MINNEAPOLIS (AP) — A Minnesota businessman convicted of engineering a $3.65 billion Ponzi scheme now lives in a two-person prison cell, awakened at 6 a.m. each day by clanging door locks.
Tom Petters, who led the Petters Group Worldwide corporate empire until it collapsed in 2008, now teaches other inmates at the federal prison in Leavenworth, Kan., how to develop business plans. His bank balance now averages $100 a month. He spends his evenings in the prison library, researching ways he might overturn his conviction and a 50-year sentence that could keep the 54-year-old in prison for the rest of his life, Twin Cities Business magazine reported Wednesday.
In his first media interview since before his arrest in 2008, Petters continued to maintain his innocence. Similar to his testimony at trial, he said he was betrayed by trusted associates who took a legitimate business and turned it into a Ponzi scheme behind his back.
Editor Dale Kurschner, who conducted the five-hour interview, wrote that Petters “looks tan, well-groomed, physically fit, and overall, healthy. He’s calm, positive, exhibits a good sense of humor, and is passionate about his former business activities and goals.”
Petters told the magazine he spends his days looking forward to talking with family and friends.
“I look for the best I can find in any situation. Here I’m lucky to have email and phone access. I exercise a lot, outside whenever I can, mainly calisthenics and jumping jacks; I’m not a runner. I’m in a unit where I’m safe. There have been no altercations or arguments with inmates. I go to work each weekday in the education area, doing a class teaching business plans.”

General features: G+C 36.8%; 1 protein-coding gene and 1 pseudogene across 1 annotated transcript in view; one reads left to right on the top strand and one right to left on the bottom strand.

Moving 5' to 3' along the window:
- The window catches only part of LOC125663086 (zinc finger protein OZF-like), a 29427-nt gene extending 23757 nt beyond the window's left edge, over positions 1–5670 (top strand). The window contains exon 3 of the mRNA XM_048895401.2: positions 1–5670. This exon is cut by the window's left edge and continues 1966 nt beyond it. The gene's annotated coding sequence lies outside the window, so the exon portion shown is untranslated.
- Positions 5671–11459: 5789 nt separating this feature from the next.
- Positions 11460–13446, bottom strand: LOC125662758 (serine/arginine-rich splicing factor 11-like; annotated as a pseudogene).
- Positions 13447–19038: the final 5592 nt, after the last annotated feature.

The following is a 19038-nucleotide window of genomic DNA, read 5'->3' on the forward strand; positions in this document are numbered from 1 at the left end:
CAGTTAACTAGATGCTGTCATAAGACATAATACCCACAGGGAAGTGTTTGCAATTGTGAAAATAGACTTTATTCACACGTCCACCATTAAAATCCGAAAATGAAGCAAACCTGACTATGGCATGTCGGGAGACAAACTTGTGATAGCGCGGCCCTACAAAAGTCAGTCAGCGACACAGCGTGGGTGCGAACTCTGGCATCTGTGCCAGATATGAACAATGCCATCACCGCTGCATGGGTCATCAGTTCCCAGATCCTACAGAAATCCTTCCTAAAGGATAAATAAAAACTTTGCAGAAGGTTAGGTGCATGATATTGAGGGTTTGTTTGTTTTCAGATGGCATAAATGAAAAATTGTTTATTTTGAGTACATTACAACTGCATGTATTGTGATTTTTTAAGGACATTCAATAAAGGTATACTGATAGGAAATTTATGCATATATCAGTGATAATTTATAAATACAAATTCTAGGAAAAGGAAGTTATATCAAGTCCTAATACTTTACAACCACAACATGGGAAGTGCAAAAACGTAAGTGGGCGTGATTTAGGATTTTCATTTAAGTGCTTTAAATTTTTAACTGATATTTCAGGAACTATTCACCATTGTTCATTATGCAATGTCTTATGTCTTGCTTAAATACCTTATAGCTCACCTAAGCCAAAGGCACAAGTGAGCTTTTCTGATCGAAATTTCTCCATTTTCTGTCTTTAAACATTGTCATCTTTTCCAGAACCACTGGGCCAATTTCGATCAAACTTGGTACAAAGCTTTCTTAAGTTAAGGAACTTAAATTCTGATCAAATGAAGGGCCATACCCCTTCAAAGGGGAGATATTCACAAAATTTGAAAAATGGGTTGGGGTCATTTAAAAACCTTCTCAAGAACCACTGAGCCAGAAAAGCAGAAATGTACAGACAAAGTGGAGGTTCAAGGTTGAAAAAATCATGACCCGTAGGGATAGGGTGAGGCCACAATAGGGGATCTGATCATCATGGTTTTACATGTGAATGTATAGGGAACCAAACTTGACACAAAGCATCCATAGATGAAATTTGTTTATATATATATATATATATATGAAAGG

Petters said his adult daughter, Jenny, “is doing extremely well for all that has happened,” but dealings have been difficult with his ex-girlfriend, Tracy Mixon, with whom he has 6- and 4-year-old sons.
“I haven’t had great communications recently with Tracy. We talked about her and the boys coming here, but for a long time she told them I was overseas, working on my appeal. One day on the phone recently, I had to tell them the truth,” he said.
Defense lawyers last week filed a long-shot petition with the U.S. Supreme Court to take up his case after a federal appeals court affirmed his conviction and sentence. He said he expects the courts will eventually vindicate him.
“I have a very strong faith in God, and I believe the truth will eventually set me free, so I work on strategy to get the truth told,” Petters said.
First Assistant U.S. Attorney John Marti, who helped convict Petters, scoffed at his claims he was wrongfully convicted.
“What became clear at the end of his trial was that he would say anything and construct fiction in order to achieve his desired goal. … Tom Petters is about as narcissistic as they come,” Marti said.
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